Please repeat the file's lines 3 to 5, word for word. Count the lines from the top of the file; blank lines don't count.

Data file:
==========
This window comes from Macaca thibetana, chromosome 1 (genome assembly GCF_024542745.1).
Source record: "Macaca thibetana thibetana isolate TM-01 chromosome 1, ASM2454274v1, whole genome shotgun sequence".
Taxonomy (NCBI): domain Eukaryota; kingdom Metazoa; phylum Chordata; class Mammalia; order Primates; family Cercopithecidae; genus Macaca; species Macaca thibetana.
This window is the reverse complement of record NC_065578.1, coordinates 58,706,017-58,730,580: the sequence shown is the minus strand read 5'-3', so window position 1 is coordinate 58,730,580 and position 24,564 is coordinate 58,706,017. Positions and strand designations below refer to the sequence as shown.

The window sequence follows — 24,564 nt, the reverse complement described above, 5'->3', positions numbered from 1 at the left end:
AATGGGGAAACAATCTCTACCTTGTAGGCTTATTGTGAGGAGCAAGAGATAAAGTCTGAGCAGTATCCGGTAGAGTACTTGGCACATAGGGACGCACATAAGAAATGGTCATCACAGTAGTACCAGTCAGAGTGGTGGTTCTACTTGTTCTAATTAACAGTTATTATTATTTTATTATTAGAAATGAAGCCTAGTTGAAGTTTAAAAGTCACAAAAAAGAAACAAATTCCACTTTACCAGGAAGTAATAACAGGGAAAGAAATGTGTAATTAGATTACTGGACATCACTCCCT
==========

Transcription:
Taxonomy (NCBI): domain Eukaryota; kingdom Metazoa; phylum Chordata; class Mammalia; order Primates; family Cercopithecidae; genus Macaca; species Macaca thibetana.
This window is the reverse complement of record NC_065578.1, coordinates 58,706,017-58,730,580: the sequence shown is the minus strand read 5'-3', so window position 1 is coordinate 58,730,580 and position 24,564 is coordinate 58,706,017. Positions and strand designations below refer to the sequence as shown.

The window sequence follows — 24,564 nt, the reverse complement described above, 5'->3', positions numbered from 1 at the left end: